Advancements in Industry 4.0 technologies have delivered real-time and predictive capabilities across the entire mining operation. 

Envirosuite global head, mining and industrial, Matt Scholl says environmental solutions offer more than just compliance for mine sites.

“Any mining company that treats environmental management as a compliance issue only, will be outcompeted by the wave of progressive miners who are already using environmental intelligence to optimise their operations,” Scholl says. 

Envirosuite recognises the importance of environmental management to ESG requirements for mine sites and has developed its environmental intelligence platform, which can optimise plans for weather risks and maintain compliance while reaching specific production goals. 

Environmental intelligence uses data, artificial intelligence and other digital technologies alongside environmental and sustainability research to prevent any environmental impacts. 

For example, the threat of changing weather patterns on an open pit mine could cause an unexpected shutdown. Envirosuite’s platform allows mine sites to develop an awareness of these risks before they occur. 

“ESG performance covers a range of areas, however, a key pillar of ESG centres on environmental management,” Scholl says. 

“ESG ratings are high-level indicators of whether companies have good measures in place to manage these risks.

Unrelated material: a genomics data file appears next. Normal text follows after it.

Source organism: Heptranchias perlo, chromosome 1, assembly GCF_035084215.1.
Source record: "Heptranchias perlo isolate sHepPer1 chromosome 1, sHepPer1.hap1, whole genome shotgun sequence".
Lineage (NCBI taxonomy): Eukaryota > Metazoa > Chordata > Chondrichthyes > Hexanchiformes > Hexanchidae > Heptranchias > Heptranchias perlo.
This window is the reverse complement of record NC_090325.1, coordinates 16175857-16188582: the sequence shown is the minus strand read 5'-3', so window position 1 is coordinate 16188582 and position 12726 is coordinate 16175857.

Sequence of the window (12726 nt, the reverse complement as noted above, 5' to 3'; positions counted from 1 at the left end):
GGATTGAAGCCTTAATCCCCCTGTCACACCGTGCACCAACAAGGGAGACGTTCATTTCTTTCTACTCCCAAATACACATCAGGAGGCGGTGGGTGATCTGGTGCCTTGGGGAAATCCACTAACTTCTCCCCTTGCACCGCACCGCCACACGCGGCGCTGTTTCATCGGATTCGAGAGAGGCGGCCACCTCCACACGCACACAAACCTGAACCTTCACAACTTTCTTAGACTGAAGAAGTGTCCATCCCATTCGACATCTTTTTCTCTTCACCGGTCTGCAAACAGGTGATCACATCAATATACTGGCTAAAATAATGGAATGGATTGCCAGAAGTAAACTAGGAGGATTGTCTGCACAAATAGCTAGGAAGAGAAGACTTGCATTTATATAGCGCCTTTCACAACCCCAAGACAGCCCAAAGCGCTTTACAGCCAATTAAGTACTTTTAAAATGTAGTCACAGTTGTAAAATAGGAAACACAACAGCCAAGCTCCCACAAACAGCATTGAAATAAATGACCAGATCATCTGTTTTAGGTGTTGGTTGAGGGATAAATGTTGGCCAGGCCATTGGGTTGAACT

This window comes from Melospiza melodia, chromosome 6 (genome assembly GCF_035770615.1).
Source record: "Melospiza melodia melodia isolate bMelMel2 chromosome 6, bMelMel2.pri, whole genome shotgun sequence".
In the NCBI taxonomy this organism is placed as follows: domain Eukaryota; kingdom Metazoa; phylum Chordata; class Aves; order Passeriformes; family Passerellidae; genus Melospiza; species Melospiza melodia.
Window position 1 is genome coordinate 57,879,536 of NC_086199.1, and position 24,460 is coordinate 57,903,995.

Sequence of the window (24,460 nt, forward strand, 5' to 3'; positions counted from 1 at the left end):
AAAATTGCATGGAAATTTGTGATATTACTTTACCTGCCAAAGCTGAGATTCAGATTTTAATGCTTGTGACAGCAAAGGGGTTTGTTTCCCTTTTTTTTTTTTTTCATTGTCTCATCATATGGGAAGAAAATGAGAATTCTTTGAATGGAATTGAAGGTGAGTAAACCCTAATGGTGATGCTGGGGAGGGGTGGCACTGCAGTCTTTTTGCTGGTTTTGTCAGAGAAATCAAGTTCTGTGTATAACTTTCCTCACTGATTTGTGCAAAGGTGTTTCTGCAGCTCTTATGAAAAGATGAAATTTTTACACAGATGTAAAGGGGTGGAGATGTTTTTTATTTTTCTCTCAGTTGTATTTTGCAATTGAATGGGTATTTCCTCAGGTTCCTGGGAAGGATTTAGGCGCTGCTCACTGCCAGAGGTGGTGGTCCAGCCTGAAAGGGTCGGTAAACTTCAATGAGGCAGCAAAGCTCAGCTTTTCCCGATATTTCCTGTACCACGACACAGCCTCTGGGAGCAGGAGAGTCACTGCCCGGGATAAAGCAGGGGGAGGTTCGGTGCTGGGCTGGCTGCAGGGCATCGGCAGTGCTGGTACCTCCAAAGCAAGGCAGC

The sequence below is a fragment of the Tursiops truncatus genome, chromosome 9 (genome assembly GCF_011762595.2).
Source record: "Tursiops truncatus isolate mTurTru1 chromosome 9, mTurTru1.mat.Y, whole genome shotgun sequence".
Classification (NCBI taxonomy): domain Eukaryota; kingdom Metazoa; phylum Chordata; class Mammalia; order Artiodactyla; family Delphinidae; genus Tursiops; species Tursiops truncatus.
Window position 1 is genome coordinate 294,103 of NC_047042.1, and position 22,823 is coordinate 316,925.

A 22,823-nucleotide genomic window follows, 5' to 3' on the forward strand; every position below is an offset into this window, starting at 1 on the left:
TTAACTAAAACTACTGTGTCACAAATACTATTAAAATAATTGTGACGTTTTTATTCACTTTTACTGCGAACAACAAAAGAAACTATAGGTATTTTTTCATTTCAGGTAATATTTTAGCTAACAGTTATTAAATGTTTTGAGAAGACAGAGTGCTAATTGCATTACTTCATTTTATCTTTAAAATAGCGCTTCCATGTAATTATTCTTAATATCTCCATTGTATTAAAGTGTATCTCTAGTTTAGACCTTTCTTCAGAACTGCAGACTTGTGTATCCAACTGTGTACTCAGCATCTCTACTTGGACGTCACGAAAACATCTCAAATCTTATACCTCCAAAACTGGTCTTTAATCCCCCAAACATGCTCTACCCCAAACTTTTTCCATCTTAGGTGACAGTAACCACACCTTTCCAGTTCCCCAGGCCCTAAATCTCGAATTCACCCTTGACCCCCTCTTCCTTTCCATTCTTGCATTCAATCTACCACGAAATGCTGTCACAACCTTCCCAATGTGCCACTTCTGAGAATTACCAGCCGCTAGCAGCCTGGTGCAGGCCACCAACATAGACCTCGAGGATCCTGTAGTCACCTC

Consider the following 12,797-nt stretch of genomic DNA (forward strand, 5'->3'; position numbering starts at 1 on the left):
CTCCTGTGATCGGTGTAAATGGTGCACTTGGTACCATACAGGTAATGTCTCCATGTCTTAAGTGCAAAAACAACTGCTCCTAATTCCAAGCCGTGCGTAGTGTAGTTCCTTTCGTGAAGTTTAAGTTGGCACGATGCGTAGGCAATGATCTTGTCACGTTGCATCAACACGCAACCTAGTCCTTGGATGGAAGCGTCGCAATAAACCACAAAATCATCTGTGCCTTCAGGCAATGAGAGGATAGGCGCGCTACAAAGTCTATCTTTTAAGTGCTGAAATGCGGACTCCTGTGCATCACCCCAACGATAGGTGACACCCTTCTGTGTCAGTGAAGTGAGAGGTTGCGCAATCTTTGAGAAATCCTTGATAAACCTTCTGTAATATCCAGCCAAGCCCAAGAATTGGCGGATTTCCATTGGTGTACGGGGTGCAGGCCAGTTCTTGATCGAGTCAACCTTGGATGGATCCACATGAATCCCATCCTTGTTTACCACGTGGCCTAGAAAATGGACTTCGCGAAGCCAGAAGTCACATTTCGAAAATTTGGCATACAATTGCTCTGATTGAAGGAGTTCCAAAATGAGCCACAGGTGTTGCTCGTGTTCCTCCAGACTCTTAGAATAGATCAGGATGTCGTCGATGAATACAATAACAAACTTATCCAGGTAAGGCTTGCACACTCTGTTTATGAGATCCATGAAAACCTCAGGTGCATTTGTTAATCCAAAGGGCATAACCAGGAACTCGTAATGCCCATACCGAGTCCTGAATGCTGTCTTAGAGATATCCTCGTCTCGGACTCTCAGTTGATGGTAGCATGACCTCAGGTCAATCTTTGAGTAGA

“Envirosuite provides real-time and predictive capabilities to help mining companies manage environmental risks while enabling them to optimise production.”

SRK Consulting offers specialised services for the mining industry, including environment, community and mine closure services and water management.

The company was founded in 1974 and has grown to work on more than 20,000 projects worldwide.

SRK also uses data analysis to determine strategies for mining companies to comply with regulations and address environmental and social challenges for a more effective mining operation. 

According to SRK principal consultant (geochemistry) Claire Linklater, stakeholder expectations for ESG requirements are growing. 

“I think those topics are much higher on the social and political agenda and the regulators are starting to become much more informed in these areas,” Linklater says. 

“The people that are financing mining projects pay much more attention to the ESG implications of what’s going on. 

“Poor ESG management can cause mining companies reputational damage on the global stage and might actually impact finance for another project elsewhere. 

“This is especially true of companies operating across multiple jurisdictions and continents.”

SRK can assess environmental risks in the early stages of a mining development to mitigate risks of poor environmental outcomes. 

For example, identification of problematic waste rock volumes during exploration opens up the opportunity to either avoid mining those volumes, or develop waste rock dump designs to control the potential for impacts on water quality once a mine site is up and running.